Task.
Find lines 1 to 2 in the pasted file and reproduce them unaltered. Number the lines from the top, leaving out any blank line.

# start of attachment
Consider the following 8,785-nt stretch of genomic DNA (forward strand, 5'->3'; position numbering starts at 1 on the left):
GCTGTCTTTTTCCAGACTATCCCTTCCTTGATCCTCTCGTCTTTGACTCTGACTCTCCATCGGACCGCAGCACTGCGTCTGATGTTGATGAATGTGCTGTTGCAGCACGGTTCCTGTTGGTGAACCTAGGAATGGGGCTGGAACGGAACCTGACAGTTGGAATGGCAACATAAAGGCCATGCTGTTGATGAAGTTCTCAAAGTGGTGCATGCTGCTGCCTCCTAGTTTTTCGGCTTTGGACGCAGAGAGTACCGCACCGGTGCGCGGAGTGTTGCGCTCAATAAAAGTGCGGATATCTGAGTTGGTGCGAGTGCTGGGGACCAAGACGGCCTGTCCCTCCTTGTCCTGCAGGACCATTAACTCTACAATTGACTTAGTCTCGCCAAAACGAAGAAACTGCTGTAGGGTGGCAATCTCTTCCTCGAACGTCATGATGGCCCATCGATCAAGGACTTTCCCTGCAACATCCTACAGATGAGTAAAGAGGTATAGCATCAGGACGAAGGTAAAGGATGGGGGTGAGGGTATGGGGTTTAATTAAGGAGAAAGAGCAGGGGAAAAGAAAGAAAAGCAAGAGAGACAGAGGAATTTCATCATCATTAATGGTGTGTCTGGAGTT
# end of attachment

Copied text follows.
Consider the following 8,785-nt stretch of genomic DNA (forward strand, 5'->3'; position numbering starts at 1 on the left):
GCTGTCTTTTTCCAGACTATCCCTTCCTTGATCCTCTCGTCTTTGACTCTGACTCTCCATCGGACCGCAGCACTGCGTCTGATGTTGATGAATGTGCTGTTGCAGCACGGTTCCTGTTGGTGAACCTAGGAATGGGGCTGGAACGGAACCTGACAGTTGGAATGGCAACATAAAGGCCATGCTGTTGATGAAGTTCTCAAAGTGGTGCATGCTGCTGCCTCCTAGTTTTTCGGCTTTGGACGCAGAGAGTACCGCACCGGTGCGCGGAGTGTTGCGCTCAATAAAAGTGCGGATATCTGAGTTGGTGCGAGTGCTGGGGACCAAGACGGCCTGTCCCTCCTTGTCCTGCAGGACCATTAACTCTACAATTGACTTAGTCTCGCCAAAACGAAGAAACTGCTGTAGGGTGGCAATCTCTTCCTCGAACGTCATGATGGCCCATCGATCAAGGACTTTCCCTGCAACATCCTACAGATGAGTAAAGAGGTATAGCATCAGGACGAAGGTAAAGGATGGGGGTGAGGGTATGGGGTTTAATTAAGGAGAAAGAGCAGGGGAAAAGAAAGAAAAGCAAGAGAGACAGAGGAATTTCATCATCATTAATGGTGTGTCTGGAGTT